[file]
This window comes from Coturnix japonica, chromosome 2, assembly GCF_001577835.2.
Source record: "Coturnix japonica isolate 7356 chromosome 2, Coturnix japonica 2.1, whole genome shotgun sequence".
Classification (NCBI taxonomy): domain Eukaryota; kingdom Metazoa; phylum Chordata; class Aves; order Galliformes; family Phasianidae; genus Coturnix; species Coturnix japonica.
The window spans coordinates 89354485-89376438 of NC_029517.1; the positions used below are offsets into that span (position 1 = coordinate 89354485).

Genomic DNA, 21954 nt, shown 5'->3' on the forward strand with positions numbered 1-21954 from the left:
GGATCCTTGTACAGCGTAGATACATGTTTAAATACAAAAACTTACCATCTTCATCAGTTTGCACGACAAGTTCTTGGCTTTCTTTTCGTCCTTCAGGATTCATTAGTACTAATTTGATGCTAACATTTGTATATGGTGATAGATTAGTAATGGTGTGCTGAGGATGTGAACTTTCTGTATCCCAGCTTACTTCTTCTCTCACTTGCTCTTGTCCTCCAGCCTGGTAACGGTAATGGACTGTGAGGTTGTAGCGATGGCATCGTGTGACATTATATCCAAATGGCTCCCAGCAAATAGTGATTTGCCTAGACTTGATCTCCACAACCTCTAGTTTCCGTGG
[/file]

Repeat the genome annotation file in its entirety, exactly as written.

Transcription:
This window comes from Coturnix japonica, chromosome 2, assembly GCF_001577835.2.
Source record: "Coturnix japonica isolate 7356 chromosome 2, Coturnix japonica 2.1, whole genome shotgun sequence".
Classification (NCBI taxonomy): domain Eukaryota; kingdom Metazoa; phylum Chordata; class Aves; order Galliformes; family Phasianidae; genus Coturnix; species Coturnix japonica.
The window spans coordinates 89354485-89376438 of NC_029517.1; the positions used below are offsets into that span (position 1 = coordinate 89354485).

Genomic DNA, 21954 nt, shown 5'->3' on the forward strand with positions numbered 1-21954 from the left:
GGATCCTTGTACAGCGTAGATACATGTTTAAATACAAAAACTTACCATCTTCATCAGTTTGCACGACAAGTTCTTGGCTTTCTTTTCGTCCTTCAGGATTCATTAGTACTAATTTGATGCTAACATTTGTATATGGTGATAGATTAGTAATGGTGTGCTGAGGATGTGAACTTTCTGTATCCCAGCTTACTTCTTCTCTCACTTGCTCTTGTCCTCCAGCCTGGTAACGGTAATGGACTGTGAGGTTGTAGCGATGGCATCGTGTGACATTATATCCAAATGGCTCCCAGCAAATAGTGATTTGCCTAGACTTGATCTCCACAACCTCTAGTTTCCGTGG